Anthony Campbell

'Miraculous' Cures?

Revised 26 September 2021

Was this a miracle?

Dr Westcott is a GP, describing himself as an atheist, who wrote to the BMJ wanting to know how he should respond to what happened to one of his patients. Jim, a non-religious man, was suffering from asbestosis, acquired as a result of his work as a submarine engineer. Then he was diagnosed with a mesothelioma of the chest wall (Westcott R, 2002).

This is a well-known complication of asbestosis, and is a malignant tumour which is regarded as invariably fatal. Radiotherapy had little effect and Jim was becoming weaker. His wife decided that they should go for a Mediterranean holiday, and they picked the Greek island of Kefallinia. While there they visited a monastery. An old nun singled Jim out and and asked him what his illness was. She took him to a priest, who performed some kind of prayer or ritual involving some holy relics. Immediately after this Jim felt stronger, and his recovery continued. The tumour was now no longer apparent and Jim seemed to be in remission, though Dr Westcott was still concerned that he might relapse later. (Dr Westcott has told me that this did happen.)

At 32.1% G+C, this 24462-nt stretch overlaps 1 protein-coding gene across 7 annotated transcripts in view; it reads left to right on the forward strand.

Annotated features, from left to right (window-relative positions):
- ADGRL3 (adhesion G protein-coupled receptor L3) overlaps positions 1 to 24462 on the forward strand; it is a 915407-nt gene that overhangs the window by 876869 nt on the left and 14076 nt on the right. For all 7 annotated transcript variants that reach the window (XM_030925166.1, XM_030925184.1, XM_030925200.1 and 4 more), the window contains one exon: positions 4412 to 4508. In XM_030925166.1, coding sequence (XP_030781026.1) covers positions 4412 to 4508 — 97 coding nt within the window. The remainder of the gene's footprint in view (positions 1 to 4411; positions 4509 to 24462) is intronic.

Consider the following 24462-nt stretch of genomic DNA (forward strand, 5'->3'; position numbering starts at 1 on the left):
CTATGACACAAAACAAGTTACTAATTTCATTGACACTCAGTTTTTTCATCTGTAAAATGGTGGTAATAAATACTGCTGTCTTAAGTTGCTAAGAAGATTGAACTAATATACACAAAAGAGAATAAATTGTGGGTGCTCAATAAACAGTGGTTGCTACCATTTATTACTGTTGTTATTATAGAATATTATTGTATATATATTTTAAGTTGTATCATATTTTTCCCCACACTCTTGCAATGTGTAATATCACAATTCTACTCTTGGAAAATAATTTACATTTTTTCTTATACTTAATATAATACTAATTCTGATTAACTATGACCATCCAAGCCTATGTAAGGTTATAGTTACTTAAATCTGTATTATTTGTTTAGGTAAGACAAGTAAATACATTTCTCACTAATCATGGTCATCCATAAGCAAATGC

Alternative explanations

Sceptics who are confronted with cases of this kind generally take refuge in two kinds of objection: either the original diagnosis was wrong or the cure was due to the conventional treatment the patient had received previously. Neither of these seems likely to apply in the present case, nor in a number of others. So does this mean that we must accept that divine intervention, or at least paranormal healing, is a reality? Do miracles really occur? Cases like that reported by Dr Westcott certainly provide food for thought, but before accepting them as proof positive of the miraculous, I think we need to look a little more closely at what they actually tell us.